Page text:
Before Simmons, sports reporting was either your basic box score, or a long George Will-type thumbsucker about how baseball shall save the dying Republic.  Now, half the fun of being a sports fan is taking a child’s game absurdly seriously… but only half.  Simmons got that.  By snarking and over-sharing and throwing hissy fits and being the most shameless homer on God’s green earth, he showed his fans that he was in on the joke.

Goldberg did something similar with politics.  We all know that politics is showbiz for ugly people, which makes nerding out over policy the equivalent of reading Playboy for the articles.  The guys on political yak shows have exactly as much influence on the direction of the country as the bobbleheads on ESPN do on the outcome of a basketball game.  It’s exquisitely silly, which is why political tv, like sports tv, features exquisitely silly people like Bill Maher and Rachel Maddow… and Jonah Goldberg.  Like Simmons, Goldberg was in on the joke — you might as well compare the latest reshuffling of semicolons in the tax code to Star Trek, because We the People have as much chance of influencing things to our benefit as we do of fighting Klingons.

But that was the 1990s.  Since then, we’ve rammed another two generations through the SJW indoctrination system, K-thru-PhD.  It’s not that kids today don’t know how to match the tone to the subject; it’s that they have no idea there’s such a thing as “tone” at all.  Feminists write about petty nonsense as if it were the apocalypse because they live their entire lives at DEFCON-1.  At the risk of breaking one of the rules of bad writing, I’ll repeat for emphasis:  Telling a feminist — which means “any American girl under the age of 40” — that she’s writing about petty stuff simply doesn’t compute.  There is literally — literally, Millennials, literally!! — no difference in her mind between “the toxic masculinity at the McDonald’s drive-thru that forgot to supersize my fries” and “the toxic masculinity of the Red Army raping its way through East Prussia.”

In short, you should check out the Z Man’s ruminations on bad writing, especially if you’re a writer yourself…. but with the caveat that, in 20 years, we’ll be looking back on the twenty-teens as the halcyon days of clear expression.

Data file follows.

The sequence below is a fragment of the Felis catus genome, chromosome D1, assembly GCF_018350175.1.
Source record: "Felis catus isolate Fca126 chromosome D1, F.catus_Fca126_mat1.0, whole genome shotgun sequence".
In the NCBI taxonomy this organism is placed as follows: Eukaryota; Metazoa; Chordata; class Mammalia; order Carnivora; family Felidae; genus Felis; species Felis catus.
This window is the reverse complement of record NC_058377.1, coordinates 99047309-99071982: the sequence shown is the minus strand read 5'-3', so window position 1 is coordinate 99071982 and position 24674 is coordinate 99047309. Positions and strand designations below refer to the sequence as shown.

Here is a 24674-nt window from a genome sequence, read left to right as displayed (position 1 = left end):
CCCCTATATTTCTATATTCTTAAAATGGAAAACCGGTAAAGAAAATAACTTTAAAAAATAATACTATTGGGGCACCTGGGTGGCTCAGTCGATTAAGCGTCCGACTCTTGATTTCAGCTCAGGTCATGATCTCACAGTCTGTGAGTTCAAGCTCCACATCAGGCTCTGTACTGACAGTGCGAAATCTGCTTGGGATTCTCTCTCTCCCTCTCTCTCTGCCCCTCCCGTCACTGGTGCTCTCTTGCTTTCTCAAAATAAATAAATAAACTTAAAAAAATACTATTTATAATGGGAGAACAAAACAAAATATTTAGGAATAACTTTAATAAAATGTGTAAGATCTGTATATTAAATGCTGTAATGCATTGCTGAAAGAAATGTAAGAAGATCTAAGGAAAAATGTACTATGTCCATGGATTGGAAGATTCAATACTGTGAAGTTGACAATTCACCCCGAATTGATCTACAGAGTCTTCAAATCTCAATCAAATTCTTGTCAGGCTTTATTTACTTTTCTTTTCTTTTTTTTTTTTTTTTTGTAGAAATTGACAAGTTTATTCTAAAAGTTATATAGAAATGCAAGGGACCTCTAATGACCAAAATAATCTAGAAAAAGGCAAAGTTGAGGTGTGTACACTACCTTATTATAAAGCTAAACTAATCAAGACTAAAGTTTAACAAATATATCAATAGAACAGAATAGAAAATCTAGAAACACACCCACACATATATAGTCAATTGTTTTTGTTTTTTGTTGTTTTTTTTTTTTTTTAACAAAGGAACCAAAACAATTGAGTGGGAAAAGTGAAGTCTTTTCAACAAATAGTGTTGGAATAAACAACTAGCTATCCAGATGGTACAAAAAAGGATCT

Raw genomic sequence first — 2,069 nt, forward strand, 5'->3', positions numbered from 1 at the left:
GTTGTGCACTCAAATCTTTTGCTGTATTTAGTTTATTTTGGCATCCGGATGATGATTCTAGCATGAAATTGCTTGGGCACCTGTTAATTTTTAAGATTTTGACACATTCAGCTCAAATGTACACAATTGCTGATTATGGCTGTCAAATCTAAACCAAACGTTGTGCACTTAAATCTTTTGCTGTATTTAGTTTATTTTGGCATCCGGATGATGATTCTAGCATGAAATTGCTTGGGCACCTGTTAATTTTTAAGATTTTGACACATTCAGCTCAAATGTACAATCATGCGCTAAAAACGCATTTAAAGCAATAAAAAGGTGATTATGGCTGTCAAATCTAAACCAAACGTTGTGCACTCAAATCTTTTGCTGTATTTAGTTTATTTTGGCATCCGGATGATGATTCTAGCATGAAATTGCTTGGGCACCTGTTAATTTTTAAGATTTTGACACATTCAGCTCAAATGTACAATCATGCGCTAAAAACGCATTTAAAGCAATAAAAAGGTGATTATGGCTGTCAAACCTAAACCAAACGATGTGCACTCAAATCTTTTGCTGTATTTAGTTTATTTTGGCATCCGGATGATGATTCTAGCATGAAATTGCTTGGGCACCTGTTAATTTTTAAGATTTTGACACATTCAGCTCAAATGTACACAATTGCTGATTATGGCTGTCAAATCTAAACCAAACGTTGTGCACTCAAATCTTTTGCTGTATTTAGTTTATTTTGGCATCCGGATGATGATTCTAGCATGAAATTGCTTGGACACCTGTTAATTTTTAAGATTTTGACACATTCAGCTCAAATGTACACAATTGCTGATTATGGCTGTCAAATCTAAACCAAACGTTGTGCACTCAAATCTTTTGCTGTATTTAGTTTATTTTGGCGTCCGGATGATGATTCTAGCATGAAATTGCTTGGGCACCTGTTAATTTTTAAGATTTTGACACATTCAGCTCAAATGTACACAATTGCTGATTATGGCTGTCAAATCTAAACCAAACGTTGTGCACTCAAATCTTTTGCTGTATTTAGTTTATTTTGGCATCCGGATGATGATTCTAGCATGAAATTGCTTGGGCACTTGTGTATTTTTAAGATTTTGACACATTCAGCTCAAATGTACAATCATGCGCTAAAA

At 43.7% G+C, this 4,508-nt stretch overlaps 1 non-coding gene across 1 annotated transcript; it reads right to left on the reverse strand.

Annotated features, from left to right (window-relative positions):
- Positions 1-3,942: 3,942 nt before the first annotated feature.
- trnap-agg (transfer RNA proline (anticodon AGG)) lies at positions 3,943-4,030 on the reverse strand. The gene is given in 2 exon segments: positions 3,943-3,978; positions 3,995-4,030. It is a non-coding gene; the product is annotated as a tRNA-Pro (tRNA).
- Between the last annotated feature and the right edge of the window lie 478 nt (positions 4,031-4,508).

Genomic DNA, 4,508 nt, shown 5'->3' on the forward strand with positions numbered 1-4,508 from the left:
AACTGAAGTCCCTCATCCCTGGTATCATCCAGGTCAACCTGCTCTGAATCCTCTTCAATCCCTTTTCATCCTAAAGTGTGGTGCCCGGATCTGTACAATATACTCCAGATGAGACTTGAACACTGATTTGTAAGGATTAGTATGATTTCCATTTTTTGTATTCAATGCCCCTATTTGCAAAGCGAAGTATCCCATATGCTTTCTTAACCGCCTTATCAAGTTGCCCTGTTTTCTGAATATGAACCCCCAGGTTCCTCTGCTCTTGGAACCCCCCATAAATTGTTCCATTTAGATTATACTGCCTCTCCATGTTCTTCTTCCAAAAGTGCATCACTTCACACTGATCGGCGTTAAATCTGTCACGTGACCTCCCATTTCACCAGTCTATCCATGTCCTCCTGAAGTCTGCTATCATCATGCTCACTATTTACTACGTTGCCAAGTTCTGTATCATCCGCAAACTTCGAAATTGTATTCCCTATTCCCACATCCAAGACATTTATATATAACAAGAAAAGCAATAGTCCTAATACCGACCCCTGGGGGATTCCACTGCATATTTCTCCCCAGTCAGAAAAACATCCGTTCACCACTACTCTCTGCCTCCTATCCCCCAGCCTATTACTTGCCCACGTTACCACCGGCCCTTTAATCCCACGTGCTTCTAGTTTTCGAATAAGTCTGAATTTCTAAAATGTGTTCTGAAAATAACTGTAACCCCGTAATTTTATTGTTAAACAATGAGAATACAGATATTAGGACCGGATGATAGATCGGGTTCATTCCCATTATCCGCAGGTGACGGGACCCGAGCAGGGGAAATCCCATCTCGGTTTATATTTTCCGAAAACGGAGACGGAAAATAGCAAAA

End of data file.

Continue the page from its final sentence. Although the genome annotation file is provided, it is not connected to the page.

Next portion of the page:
*Or see Obama, again.  I don’t watch tv and avoid Left-leaning blogs like the plague, so I can go months without ever seeing Him.  Every time I do, though, I’m struck by just how ludicrously fruity He is.  Bill Clinton may have beaten Him to the coveted title of “first Black president,” but until we elect Harvey Fierstein, Obama’s got “America’s gayest president” locked down.
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12 thoughts on “Bad Writing

  1. Maus

    You’ve nailed it. Long-form writing on the internet is narcissism writ large. One has only to recall that the blog format was originally a type of diary for the confessional musings of a lot of ordinary folks. That’s why early Facebook include so many posts about what people had for breakfast etc. Too many people writing too much nonsense. I am reminded of the Samuel Johnson obserrvation, “No man but a blockhead ever wrote, except for money.” Unfortunately, the internet monetized a lot of crap writers. But everythings evolves; so now we have texting and Twitter, with their character limitations suppressing the bloviation. But do we get the terse yet brilliant epigrams of Martial? Or the wit of Alexander Pope? No, we get “shit” emojis and a return to heiroglyphics, which amp up the ambiguity while revealing that all this messaging is rooted in emotion rather than reason. Give it ten more years, and I predict a rise in vows of silence by at least a handful of the serviving literati.

    1. Maus

      Apologies for the several misspellings. Haste and anger do not make for nimble fingers with this uncompensated blockhead.

      1. Severian Post author

        That’s one severe downside to the Internet — you’ve always got to look over your shoulder for the Grammar Police. (This is a safe space, comrade; we don’t worry about typos here).

        I wouldn’t be surprised about the “vow of silence” thing, either. “Brevity is the soul of wit” was a great phrase back in its day, because it took real talent to pack so many layers of meaning into a simple phrase. Martial easily could’ve written an essay making the same points. These days, though, the Twitter-fication of communication makes me grudgingly admit Derrida was right: “There is nothing outside the text.” Since text messages, tweets, etc. come in at random times and in no particular order, each sentence must have one, and only one, possible meaning. There can be no subtlety; we’re maybe a generation away from just grunting and pointing.

  2. WOPR

    They used to teach that referencing yourself in any sort of paper that was making an argument was incorrect form. However, today, it really is bumper sticker morality and thinking with all of the shallowness that entails.

    Interestingly, another history professor had an article making a lot of the same points you have made. He pointed out that if asked students to explain if the death penalty is good or bad, you get blank stares. Meanwhile, a classics professor was shocked about her field and one professor saying that Twitter posts should count towards a doctorate. It really has collapsed. The dust is simply hiding the result.